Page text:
The question must be around the amount of ink I originally applied. The early prints suffered from too much, losing detail, high in contrast and low in texture. My colours choices in this example aren’t striking – what could be done with more interesting choices?

Putting these questions to one side, I closely studied (sorted!) the yarn textures, looking for candidates for my foreground print. Yarns 6 and 10 look excellent for foliage, but were too large scale for my planned A4 print. Yarns 7 and 9 could fit. Either 13 or 14 could be used for the strong spikes and curves of dune grasses.

I chose to go forward with yarns 6 and 10, trimming the tendrils with scissors to adjust the scale. Yarn 14 was chosen for spikes. I felt that was sufficient variety and complexity for the proposed print. While gluing up the materials I used some of the trimmed offcuts to fill areas between yarns.

collatype plate 7While working I became concerned about the complexity and deep texture of the plate. From my first collatype plate (13-Dec-2015) I have chosen thick/deep or heavily textured items that interested me, disregarding normal printing guidelines. It has seemed a reasonable risk, given my purpose is not traditional print-making. This has led to challenges in inking and printing, and some indifferent, patchy results. This time the choice was unintentional – it has only been while recording the results and reviewing the multiple prints and relative levels of detail from a single inking that I have become fully aware of the price.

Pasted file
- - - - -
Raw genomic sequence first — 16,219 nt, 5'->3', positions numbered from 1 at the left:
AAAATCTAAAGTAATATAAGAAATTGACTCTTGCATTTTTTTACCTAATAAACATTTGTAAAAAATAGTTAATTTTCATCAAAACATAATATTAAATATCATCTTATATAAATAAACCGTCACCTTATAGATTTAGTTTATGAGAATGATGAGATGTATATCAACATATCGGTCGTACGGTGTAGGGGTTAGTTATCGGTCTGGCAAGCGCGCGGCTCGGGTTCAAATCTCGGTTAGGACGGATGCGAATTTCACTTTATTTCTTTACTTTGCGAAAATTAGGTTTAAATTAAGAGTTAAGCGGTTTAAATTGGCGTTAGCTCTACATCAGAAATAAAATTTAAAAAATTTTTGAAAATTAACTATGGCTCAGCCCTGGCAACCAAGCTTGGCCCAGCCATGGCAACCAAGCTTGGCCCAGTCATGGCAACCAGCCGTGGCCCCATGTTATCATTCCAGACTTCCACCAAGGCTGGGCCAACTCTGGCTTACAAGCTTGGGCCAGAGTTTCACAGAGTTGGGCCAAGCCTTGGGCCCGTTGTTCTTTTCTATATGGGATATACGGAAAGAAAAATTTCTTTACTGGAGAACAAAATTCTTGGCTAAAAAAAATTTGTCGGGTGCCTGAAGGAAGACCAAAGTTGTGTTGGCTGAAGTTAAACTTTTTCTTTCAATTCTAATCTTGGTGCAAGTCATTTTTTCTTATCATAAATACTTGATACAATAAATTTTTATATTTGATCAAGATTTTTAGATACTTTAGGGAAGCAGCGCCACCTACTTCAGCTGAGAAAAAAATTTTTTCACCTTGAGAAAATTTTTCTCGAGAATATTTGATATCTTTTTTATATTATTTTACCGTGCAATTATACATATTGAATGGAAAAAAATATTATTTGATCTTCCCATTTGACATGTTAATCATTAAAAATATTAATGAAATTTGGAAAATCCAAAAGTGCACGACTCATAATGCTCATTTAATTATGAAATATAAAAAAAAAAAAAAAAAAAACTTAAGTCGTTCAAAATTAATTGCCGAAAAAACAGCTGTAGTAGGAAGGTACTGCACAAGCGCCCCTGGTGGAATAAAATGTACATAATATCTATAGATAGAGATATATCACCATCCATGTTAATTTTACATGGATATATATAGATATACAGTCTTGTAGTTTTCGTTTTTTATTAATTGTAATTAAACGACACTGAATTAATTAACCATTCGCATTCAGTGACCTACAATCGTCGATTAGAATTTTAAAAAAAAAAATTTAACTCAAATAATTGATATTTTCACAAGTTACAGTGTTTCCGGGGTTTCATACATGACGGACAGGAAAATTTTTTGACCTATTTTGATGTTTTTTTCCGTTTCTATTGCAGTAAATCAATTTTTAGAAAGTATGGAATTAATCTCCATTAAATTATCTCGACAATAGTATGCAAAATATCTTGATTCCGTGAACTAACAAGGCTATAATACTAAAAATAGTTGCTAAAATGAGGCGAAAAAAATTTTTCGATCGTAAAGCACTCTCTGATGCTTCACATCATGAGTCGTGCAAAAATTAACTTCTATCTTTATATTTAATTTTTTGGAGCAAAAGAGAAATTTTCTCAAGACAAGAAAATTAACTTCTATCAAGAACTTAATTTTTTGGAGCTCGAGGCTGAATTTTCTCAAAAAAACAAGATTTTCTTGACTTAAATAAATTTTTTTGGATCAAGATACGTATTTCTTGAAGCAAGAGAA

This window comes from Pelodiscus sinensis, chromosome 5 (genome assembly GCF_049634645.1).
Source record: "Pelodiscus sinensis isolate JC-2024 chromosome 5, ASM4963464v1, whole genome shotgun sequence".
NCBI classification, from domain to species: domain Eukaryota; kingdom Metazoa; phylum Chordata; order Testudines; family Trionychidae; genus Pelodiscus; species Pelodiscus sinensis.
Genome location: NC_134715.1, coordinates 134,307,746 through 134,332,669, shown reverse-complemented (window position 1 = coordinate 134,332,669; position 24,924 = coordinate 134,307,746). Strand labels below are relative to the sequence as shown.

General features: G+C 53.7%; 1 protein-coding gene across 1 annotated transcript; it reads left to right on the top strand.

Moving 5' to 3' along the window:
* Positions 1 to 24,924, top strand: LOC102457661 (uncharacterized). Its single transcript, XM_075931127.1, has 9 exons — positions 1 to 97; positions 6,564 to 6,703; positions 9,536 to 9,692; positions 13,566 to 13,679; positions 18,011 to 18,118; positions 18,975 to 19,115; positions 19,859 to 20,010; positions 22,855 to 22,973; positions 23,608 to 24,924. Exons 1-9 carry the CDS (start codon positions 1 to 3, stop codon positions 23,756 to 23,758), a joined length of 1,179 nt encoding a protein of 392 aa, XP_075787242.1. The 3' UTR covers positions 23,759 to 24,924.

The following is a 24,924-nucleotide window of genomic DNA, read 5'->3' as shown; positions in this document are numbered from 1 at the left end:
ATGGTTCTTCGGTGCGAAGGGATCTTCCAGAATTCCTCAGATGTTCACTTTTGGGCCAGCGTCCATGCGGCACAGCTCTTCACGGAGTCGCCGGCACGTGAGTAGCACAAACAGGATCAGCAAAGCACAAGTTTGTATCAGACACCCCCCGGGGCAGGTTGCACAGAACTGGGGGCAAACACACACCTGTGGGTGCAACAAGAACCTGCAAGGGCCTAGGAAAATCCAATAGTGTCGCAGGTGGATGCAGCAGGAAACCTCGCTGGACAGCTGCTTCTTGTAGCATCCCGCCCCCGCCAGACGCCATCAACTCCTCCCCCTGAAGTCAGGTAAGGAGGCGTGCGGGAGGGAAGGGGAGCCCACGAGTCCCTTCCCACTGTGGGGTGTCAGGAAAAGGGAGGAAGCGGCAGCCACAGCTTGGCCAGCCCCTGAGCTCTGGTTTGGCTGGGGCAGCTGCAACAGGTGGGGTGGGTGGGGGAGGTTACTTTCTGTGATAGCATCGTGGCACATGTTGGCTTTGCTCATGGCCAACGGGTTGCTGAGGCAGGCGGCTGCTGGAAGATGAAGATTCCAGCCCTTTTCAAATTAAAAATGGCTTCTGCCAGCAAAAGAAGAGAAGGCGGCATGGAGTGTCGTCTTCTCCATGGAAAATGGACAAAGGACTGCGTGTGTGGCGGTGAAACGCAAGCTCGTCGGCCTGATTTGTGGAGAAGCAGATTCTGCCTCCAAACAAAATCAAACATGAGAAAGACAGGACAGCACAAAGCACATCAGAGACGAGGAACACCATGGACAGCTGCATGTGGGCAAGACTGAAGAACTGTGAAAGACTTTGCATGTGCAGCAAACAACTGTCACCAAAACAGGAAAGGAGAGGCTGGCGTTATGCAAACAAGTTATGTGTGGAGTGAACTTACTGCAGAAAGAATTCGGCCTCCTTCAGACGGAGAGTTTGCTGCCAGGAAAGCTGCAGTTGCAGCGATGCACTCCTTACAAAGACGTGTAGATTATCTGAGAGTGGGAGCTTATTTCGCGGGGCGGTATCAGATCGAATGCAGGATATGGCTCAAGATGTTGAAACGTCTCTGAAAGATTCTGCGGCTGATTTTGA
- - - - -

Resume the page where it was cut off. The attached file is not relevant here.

T1-MMT-P4-p2-e3 Collatype collage prints – 80 mile beach
Part 4: Mono and collatype printing
Project 2: Collatype printing
Exercise 3: Collatype collage prints
Collatype collage prints – 80 mile beach part 1

6 Responses to “T1-MMT-P4-p2-e3 Collatype collage prints – 80 mile beach part 1”


  1. 1 Lottie December 27, 2015 at 6:52 pm

    P4-137 detail leaps out from the rest of the prints with its fluidity and movement for me. I appreciate it doesn’t suit you presently but it seems to hold a lot of potential for exploration nevertheless.


  1. 1 Collatype collage prints – 80 mile beach part 2 | Fibres of Being Trackback on December 27, 2015 at 10:19 pm
  2. 2 T1-MMT-P4-p2-e3 Collatype collage prints – low texture experiments | Fibres of Being Trackback on December 30, 2015 at 10:47 pm
  3. 3 T1-MMT-P4 Mono and collatype printing: Sorting | Fibres of Being Trackback on January 2, 2016 at 7:27 pm
  4. 4 T1-MMT-P4 Mono and collatype printing: Review | Fibres of Being Trackback on January 3, 2016 at 4:56 pm